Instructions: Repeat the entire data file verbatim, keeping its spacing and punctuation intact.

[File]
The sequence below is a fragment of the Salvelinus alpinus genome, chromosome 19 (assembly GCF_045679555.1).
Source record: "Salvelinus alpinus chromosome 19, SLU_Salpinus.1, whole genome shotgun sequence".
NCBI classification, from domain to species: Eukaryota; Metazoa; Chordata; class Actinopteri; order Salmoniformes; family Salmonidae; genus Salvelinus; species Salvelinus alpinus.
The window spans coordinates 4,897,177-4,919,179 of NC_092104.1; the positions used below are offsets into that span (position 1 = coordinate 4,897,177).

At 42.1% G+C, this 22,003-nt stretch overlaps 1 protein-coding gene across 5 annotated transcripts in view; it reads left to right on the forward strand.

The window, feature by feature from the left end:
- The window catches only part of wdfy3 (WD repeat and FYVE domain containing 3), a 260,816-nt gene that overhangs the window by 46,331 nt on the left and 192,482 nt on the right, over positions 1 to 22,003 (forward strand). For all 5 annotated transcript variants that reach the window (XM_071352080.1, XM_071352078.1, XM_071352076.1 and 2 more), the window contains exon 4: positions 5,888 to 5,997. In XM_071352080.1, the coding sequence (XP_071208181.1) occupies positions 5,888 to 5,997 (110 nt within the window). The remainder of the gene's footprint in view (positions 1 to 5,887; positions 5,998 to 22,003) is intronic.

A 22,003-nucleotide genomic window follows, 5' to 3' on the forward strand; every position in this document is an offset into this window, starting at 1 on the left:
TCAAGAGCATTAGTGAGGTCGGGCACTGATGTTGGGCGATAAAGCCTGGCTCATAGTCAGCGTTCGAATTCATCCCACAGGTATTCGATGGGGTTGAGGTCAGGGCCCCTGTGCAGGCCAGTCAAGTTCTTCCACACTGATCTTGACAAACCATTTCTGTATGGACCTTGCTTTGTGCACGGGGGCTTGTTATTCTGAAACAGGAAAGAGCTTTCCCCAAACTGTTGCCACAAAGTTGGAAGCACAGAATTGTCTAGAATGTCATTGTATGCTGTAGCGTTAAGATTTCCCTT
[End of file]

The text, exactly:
The sequence below is a fragment of the Salvelinus alpinus genome, chromosome 19 (assembly GCF_045679555.1).
Source record: "Salvelinus alpinus chromosome 19, SLU_Salpinus.1, whole genome shotgun sequence".
NCBI classification, from domain to species: Eukaryota; Metazoa; Chordata; class Actinopteri; order Salmoniformes; family Salmonidae; genus Salvelinus; species Salvelinus alpinus.
The window spans coordinates 4,897,177-4,919,179 of NC_092104.1; the positions used below are offsets into that span (position 1 = coordinate 4,897,177).

At 42.1% G+C, this 22,003-nt stretch overlaps 1 protein-coding gene across 5 annotated transcripts in view; it reads left to right on the forward strand.

The window, feature by feature from the left end:
- The window catches only part of wdfy3 (WD repeat and FYVE domain containing 3), a 260,816-nt gene that overhangs the window by 46,331 nt on the left and 192,482 nt on the right, over positions 1 to 22,003 (forward strand). For all 5 annotated transcript variants that reach the window (XM_071352080.1, XM_071352078.1, XM_071352076.1 and 2 more), the window contains exon 4: positions 5,888 to 5,997. In XM_071352080.1, the coding sequence (XP_071208181.1) occupies positions 5,888 to 5,997 (110 nt within the window). The remainder of the gene's footprint in view (positions 1 to 5,887; positions 5,998 to 22,003) is intronic.

A 22,003-nucleotide genomic window follows, 5' to 3' on the forward strand; every position in this document is an offset into this window, starting at 1 on the left:
TCAAGAGCATTAGTGAGGTCGGGCACTGATGTTGGGCGATAAAGCCTGGCTCATAGTCAGCGTTCGAATTCATCCCACAGGTATTCGATGGGGTTGAGGTCAGGGCCCCTGTGCAGGCCAGTCAAGTTCTTCCACACTGATCTTGACAAACCATTTCTGTATGGACCTTGCTTTGTGCACGGGGGCTTGTTATTCTGAAACAGGAAAGAGCTTTCCCCAAACTGTTGCCACAAAGTTGGAAGCACAGAATTGTCTAGAATGTCATTGTATGCTGTAGCGTTAAGATTTCCCTT